Have a few bucks to spare on someone else's project? Maybe you'd like to help get a short film about teenagers who download into physical bodies off the ground. Perhaps you're more interested in food and a cookbook designed to enhance your gaming experiences. Maybe you'd rather help fund the print volume of a long-running webcomic set in feudal Japan. Or you could use those funds to bring to life a new John K cartoon and get some cool gifts in the process.
HAPPY DOWNLOADDAY a short sci-fi film: HAPPY DOWNLOADDAY comes with an intriguing premise: In a resources-strapped future, children are no longer born. Instead, they're raised as computer programs and downloaded into a human body on their 18th birthdays. But what happens when one teenager wants to stay in virtual space? For a $15 pledge, you'll receive a digital download of the film. [via Three if by Space]
Publish the +5 Food Of Eating cookbook: Looking for some tasty and creative goodies to serve at your next gaming session? Tiffany Simmons is collecting recipes that are not only healthy and good for feeding a crowd, but also enhance the gaming experience. She's looking to create in-character feasts, gamer birthday treats, and more. She's reached her initial goal, but is looking to raise a bit more money to print color art and photographs. For a $10 pledge, you'll receive a PDF of the cookbook; for a $15 pledge, you'll also receive a hard copy. [via Geekosystem]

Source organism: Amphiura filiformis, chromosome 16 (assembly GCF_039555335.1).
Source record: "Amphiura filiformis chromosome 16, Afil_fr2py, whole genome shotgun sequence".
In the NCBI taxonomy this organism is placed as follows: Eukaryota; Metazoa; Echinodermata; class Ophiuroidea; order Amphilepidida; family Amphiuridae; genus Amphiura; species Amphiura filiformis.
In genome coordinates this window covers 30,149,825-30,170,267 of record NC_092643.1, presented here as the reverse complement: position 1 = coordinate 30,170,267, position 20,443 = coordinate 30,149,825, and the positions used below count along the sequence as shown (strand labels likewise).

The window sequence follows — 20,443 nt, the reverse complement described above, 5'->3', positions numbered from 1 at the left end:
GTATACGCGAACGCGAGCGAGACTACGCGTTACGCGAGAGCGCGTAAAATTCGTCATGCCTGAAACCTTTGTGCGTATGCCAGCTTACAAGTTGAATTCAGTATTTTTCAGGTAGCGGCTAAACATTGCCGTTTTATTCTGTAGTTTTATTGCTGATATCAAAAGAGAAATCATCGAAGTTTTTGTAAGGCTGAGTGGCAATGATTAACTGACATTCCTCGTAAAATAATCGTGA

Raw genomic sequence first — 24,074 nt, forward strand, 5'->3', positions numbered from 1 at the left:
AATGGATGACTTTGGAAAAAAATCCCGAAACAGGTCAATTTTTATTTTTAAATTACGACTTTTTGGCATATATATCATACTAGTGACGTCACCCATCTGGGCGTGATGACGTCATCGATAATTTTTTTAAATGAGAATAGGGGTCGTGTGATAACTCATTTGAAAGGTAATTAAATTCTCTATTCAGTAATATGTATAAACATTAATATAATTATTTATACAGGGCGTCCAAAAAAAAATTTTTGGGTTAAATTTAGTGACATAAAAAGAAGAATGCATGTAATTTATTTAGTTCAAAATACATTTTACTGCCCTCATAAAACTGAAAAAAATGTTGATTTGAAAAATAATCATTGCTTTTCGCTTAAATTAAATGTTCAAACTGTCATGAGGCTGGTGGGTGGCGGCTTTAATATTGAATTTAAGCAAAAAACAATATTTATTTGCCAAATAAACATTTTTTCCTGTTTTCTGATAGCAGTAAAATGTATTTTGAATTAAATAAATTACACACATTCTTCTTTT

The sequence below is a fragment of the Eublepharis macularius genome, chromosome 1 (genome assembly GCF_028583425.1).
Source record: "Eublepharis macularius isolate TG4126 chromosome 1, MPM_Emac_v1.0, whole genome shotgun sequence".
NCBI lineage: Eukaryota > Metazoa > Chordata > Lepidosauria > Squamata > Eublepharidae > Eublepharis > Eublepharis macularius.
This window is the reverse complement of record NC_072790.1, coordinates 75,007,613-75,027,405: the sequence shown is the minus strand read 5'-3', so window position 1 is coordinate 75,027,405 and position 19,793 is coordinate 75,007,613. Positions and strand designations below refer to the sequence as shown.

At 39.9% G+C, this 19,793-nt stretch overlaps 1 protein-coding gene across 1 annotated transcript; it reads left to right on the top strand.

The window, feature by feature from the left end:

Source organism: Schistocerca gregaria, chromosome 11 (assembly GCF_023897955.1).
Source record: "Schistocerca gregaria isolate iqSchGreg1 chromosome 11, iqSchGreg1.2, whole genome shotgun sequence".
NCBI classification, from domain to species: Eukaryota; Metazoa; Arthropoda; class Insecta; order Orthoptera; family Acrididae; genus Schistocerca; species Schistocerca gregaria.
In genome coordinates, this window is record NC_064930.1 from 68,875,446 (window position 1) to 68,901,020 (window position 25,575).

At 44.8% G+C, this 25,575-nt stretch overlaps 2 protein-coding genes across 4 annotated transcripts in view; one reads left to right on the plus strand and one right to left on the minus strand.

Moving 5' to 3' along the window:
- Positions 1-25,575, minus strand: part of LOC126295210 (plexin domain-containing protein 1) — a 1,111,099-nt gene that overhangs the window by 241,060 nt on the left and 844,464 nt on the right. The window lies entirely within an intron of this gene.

No Need for Bushido Goes Pro with Volumes 1-3: Webcomic No Need for Bushido has been online for 10 years, amassing an impressive archive of anime and manga-inspired comics set in feudal Japan. Now, creators Alex Kolesar and Joseph Kovell want to print their webcomic in three color volumes with remastered art. For a $20 pledge, you'll receive digital copies of all three books. For $50, you'll receive them in print.
John K's "Cans Without Labels": It's not really on-genre, but I'd like to point out that animator John Kricfalusi is running a Kickstarter to fund his short film "Cans Without Labels," starring Ren and Stimpy's owner, George Liquor. The story is based on John K's own childhood with a father who didn't believe in brand names and whose favorite thing to buy from the supermarket were cans no labels at all. For a mere $1 pledge, you'll receive a digital copy of "Cans Without Labels," and John K has a host of digital and physical goodies at the higher pledge levels.